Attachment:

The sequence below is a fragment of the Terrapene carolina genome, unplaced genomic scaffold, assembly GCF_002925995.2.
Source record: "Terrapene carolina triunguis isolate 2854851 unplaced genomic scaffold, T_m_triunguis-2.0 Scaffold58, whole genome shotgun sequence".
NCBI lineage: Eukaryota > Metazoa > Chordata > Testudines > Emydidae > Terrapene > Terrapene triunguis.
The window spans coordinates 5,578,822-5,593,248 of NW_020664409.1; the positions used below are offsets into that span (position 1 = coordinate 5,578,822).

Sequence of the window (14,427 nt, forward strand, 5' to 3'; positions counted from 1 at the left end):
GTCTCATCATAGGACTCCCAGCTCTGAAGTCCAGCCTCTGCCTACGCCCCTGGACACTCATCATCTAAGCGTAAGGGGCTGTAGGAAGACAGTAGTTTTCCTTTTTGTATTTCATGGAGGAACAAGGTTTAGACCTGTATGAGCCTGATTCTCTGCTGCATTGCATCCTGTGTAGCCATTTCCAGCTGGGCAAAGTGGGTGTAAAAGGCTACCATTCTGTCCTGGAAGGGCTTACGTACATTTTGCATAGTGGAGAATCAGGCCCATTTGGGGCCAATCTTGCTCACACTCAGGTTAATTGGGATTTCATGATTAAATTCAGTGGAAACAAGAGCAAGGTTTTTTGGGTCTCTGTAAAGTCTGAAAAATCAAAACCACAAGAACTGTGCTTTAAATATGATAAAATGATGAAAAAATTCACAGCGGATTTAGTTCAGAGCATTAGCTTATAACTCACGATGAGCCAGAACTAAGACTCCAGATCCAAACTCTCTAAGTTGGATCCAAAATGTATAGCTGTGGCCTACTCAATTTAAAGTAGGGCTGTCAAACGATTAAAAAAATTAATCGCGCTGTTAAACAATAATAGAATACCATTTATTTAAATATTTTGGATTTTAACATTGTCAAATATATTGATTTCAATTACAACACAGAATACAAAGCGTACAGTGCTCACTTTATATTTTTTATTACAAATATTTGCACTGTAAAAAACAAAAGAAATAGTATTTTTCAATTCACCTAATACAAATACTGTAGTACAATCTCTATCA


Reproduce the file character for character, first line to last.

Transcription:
The sequence below is a fragment of the Terrapene carolina genome, unplaced genomic scaffold, assembly GCF_002925995.2.
Source record: "Terrapene carolina triunguis isolate 2854851 unplaced genomic scaffold, T_m_triunguis-2.0 Scaffold58, whole genome shotgun sequence".
NCBI lineage: Eukaryota > Metazoa > Chordata > Testudines > Emydidae > Terrapene > Terrapene triunguis.
The window spans coordinates 5,578,822-5,593,248 of NW_020664409.1; the positions used below are offsets into that span (position 1 = coordinate 5,578,822).

Sequence of the window (14,427 nt, forward strand, 5' to 3'; positions counted from 1 at the left end):
GTCTCATCATAGGACTCCCAGCTCTGAAGTCCAGCCTCTGCCTACGCCCCTGGACACTCATCATCTAAGCGTAAGGGGCTGTAGGAAGACAGTAGTTTTCCTTTTTGTATTTCATGGAGGAACAAGGTTTAGACCTGTATGAGCCTGATTCTCTGCTGCATTGCATCCTGTGTAGCCATTTCCAGCTGGGCAAAGTGGGTGTAAAAGGCTACCATTCTGTCCTGGAAGGGCTTACGTACATTTTGCATAGTGGAGAATCAGGCCCATTTGGGGCCAATCTTGCTCACACTCAGGTTAATTGGGATTTCATGATTAAATTCAGTGGAAACAAGAGCAAGGTTTTTTGGGTCTCTGTAAAGTCTGAAAAATCAAAACCACAAGAACTGTGCTTTAAATATGATAAAATGATGAAAAAATTCACAGCGGATTTAGTTCAGAGCATTAGCTTATAACTCACGATGAGCCAGAACTAAGACTCCAGATCCAAACTCTCTAAGTTGGATCCAAAATGTATAGCTGTGGCCTACTCAATTTAAAGTAGGGCTGTCAAACGATTAAAAAAATTAATCGCGCTGTTAAACAATAATAGAATACCATTTATTTAAATATTTTGGATTTTAACATTGTCAAATATATTGATTTCAATTACAACACAGAATACAAAGCGTACAGTGCTCACTTTATATTTTTTATTACAAATATTTGCACTGTAAAAAACAAAAGAAATAGTATTTTTCAATTCACCTAATACAAATACTGTAGTACAATCTCTATCA